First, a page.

Financial Breakdown of Starting a Vintage Clothing Shop

A Financial Breakdown of Starting an Online Vintage Clothing Shop

One of the first questions I’m asked when I meet people at events is — How did you manage to start a vintage clothing shop? Well, it’s a pretty serendipitous story actually. I used to have a fashion blog. To further my blogging career I decided to take a social media workshop while I was traveling in Italy a couple of summers ago.

While at the workshop I met a fellow attendee who had recently started a vintage wholesale business marketing to sellers in the U.S. I found what she was doing very interesting, because I’d always wanted to open my own clothing store. 

Getting The Idea For a Vintage Store

This new friendship sparked an idea in my head: I could begin to sell Italian vintage online and at pop-up events back home in Austin. So, that’s what I did. It took me three pretty intense months and about $5,000 but I powered through and came out on the other side with my very own vintage clothing shop, Pieceology Vintage.

More on starting a business of your own:

Five Tools I Use to Start A Business and Brand (By Myself + On the Cheap)

How I Started a Business for Less Than $2,000

The Fundamental Financial Steps To Open a Vintage Shop

Inventory:

  • My biggest expense in starting a vintage clothing shop was sourcing inventory. I had a goal to start with at least 50 items. I relied on a few sources to achieve this. My main source was my vintage wholesaler friend in Italy. Beyond that, I had to do some research. I searched for good thrift stores, rummaged through friends and families closets who would let me, dug deep in piles at estate sales I found on estatesales.net, looked around town (and anytime I was out of town) for vintage shops that were having super sales, and even added some pieces from my personal collection. Keep in mind, you want a return on your investment so make sure the prices you are paying for inventory can allow for that to happen. Over time you’ll find it easier to source products. In the beginning, it can be tough if you’re starting from scratch like I was.

Brand Design:

  • Brand design is something that many people don’t take the time or want to spend the money to do. I believe that’s a mistake. It’s important and can go a long way when you are out promoting your business. I can’t tell you how many times people have gotten in touch with me because my business cards were memorable. I worked with a graphic designer to create my logo. If you don’t know anyone there are plenty of services online that you can use at reasonable prices. For business cards, moo.com provides great print quality and will mail your cards directly to your home.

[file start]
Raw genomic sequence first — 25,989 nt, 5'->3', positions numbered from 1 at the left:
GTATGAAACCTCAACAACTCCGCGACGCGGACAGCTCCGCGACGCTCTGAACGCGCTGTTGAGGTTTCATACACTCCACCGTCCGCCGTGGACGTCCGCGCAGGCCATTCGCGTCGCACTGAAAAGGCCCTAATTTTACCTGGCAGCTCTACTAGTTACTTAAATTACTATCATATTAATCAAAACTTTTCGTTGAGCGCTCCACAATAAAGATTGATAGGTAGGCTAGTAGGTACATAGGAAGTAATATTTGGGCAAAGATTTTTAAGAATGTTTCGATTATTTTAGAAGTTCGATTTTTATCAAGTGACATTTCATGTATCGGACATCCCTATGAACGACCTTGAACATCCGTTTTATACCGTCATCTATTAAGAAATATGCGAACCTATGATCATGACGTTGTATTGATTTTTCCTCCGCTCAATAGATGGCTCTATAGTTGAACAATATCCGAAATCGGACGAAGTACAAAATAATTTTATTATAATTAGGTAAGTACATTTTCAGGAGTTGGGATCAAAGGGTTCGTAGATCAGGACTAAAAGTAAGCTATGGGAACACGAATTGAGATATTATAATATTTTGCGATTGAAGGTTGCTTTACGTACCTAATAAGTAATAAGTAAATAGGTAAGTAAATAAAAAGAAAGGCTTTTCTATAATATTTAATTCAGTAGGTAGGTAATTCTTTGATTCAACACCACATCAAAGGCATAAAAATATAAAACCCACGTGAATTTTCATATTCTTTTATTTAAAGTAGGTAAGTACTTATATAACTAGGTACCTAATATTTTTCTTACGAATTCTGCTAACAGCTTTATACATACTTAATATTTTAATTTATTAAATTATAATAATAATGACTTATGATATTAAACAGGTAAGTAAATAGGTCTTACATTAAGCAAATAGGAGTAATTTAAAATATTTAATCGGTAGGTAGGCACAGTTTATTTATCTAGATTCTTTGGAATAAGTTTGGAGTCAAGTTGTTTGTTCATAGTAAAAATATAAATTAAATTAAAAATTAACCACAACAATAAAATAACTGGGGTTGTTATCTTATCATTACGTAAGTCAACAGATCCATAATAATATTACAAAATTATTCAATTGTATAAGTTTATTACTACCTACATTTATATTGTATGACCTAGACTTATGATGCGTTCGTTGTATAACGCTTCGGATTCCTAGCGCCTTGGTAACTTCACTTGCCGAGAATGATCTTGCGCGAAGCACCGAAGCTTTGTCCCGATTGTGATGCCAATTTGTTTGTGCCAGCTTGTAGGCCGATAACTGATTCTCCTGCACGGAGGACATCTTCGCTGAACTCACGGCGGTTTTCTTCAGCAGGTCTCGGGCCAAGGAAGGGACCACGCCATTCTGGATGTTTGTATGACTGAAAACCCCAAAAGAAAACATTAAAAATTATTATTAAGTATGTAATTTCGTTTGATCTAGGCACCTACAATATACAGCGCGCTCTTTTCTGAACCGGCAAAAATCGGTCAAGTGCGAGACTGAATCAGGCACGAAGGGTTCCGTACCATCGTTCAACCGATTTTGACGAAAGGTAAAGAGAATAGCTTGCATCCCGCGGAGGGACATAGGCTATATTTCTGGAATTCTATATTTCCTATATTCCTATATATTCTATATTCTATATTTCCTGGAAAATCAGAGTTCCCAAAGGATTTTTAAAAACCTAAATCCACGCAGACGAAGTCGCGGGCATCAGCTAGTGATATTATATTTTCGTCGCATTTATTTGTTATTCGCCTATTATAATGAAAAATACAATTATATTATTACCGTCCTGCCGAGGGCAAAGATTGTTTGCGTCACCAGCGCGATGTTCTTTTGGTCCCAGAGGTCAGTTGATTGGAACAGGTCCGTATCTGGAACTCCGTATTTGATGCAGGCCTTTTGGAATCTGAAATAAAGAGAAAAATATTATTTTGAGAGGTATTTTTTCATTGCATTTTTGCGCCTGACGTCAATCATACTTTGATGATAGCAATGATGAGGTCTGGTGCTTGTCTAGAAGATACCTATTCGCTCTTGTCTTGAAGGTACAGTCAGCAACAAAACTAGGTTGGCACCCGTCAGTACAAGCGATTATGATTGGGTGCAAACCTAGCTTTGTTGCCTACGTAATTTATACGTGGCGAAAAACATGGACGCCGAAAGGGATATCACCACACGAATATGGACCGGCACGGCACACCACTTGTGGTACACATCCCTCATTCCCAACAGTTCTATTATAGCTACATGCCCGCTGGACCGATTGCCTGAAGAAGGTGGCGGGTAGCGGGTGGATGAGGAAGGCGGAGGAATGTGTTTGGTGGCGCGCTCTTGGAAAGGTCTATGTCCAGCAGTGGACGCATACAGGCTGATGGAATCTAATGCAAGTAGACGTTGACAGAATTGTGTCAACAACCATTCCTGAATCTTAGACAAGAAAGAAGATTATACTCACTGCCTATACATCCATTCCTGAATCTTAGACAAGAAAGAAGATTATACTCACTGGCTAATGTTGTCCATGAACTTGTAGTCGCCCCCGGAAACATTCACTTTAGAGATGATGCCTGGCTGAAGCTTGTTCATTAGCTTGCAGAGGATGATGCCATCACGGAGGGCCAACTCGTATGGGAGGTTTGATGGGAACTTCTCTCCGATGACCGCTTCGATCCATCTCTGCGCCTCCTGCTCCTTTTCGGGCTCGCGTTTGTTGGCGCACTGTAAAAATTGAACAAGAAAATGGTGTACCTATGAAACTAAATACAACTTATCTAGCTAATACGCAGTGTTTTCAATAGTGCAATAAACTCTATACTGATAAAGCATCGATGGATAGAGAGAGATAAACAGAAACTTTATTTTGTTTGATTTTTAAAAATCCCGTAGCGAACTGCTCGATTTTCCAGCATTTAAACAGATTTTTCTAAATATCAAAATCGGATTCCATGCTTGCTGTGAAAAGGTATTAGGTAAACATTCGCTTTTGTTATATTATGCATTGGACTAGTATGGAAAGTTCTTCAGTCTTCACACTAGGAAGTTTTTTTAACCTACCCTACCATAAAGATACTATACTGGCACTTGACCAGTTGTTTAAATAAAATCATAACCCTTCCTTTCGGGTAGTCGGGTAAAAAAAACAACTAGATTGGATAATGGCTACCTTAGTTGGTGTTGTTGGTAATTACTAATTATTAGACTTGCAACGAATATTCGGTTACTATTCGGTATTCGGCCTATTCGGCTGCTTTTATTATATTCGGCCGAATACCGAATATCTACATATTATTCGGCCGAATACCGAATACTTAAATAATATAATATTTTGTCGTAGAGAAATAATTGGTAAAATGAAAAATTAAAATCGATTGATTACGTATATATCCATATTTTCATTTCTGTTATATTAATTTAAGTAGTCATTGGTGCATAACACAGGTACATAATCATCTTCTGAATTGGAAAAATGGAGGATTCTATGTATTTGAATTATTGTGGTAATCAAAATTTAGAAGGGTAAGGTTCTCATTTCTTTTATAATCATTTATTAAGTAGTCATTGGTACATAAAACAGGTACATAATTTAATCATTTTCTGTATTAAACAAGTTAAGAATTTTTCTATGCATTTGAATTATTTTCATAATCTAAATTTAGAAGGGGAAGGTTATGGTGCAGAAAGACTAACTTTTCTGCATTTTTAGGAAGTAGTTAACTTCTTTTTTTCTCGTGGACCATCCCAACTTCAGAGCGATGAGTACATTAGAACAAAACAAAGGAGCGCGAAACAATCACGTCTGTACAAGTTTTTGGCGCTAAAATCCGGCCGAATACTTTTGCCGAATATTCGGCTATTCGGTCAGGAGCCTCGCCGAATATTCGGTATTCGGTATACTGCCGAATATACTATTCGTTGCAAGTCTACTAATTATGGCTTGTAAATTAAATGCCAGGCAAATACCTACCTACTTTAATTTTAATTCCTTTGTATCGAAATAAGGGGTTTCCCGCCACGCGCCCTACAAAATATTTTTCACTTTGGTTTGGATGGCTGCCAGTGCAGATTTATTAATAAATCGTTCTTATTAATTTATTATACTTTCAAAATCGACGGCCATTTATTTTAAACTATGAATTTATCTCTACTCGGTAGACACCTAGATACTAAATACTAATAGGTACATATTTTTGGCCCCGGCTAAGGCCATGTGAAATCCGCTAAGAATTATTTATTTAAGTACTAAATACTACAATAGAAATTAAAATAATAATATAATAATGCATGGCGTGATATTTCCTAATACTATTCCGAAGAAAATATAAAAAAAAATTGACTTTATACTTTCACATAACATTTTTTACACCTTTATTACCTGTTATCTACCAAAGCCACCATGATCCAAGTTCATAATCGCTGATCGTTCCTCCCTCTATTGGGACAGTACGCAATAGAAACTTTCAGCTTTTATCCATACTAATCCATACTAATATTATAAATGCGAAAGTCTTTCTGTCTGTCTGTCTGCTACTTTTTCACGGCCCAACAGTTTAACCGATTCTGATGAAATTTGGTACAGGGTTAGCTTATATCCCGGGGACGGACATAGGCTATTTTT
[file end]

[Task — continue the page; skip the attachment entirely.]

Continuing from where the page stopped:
Website:

  • I built my website with help from a friend who is a graphic designer. We used Squarespace which I highly recommend. Even if you don’t have a friend who can help you or you don’t want to pay someone else to do it, Squarespace is extremely user friendly. You can definitely get by on your own if you take the time to learn its interface. Also, Squarespace’s customer support is amazing and should be able to answer pretty much any question you have if you get stuck!

Packaging & Presentation:

  • In addition to having a website, I wanted to participate in local pop-up events to build awareness about my vintage clothing shop. I bought shopping bags and clothes tags in bulk at uline.com and most of my display pieces like clothes racks, a table, jewelry stands and miscellaneous decor from thrift stores, Target and on Amazon.

Extras:

  • I did a few things that aren’t necessary but are worth mentioning because they helped promote the shop before I officially launched. I worked with a photographer and models (who were actually not models at all, just friends I asked to help out for fun!) to create a winter lookbook. Then I used those photos when building my website. Then, in addition to my business cards, I had pins made that I handed out at networking events. These can literally be walking advertisements when someone puts them on their jacket, backpack, shirt, etc.

What I Wish I Had Known Then

Looking back now, there are a few things I would suggest you do up front that I didn’t. 

1- Set up a business bank account. This will make things a lot easier on you come tax season. You can also use services like Freshbooks to help with invoicing and payments

2- Include an Etsy shop in your marketing plan. I have one now but wish I would have started it sooner. It’s another great way for potential customers to find you.

3- Create a clear marketing strategy and write it down! This will help guide you in all that you do with your business for years to come. This is something I’m just now starting after being in business for over a year!

4- Make sure to have a business and personal budget. Bravely offers a values based budgeting workbook, which is a great place to start figuring out how to handle your personal finances. But business finances are no joke, and you need to know where all your money is!

More on organizing your small business finances:

Introducing the Bravely Freelance Starter Guide

Eight Freelancers on Their Must Have Work From Home Tools

What Being a Business Owner Feels Like

Aside from financials, I should mention that I was working a separate full-time job as I built my vintage clothing shop. That job allowed me to fund my launch, but it also meant my time was almost always accounted for. 

Launching my shop took up a lot of my personal time. No matter what your situation, starting your own business is a lot of work and you have to be willing to put in the time to see real results. I promise it’s worth it!

April Onebane is the owner and operator of Pieceology Vintage in Austin TX. 

Photo by Chelsea Laine Francis

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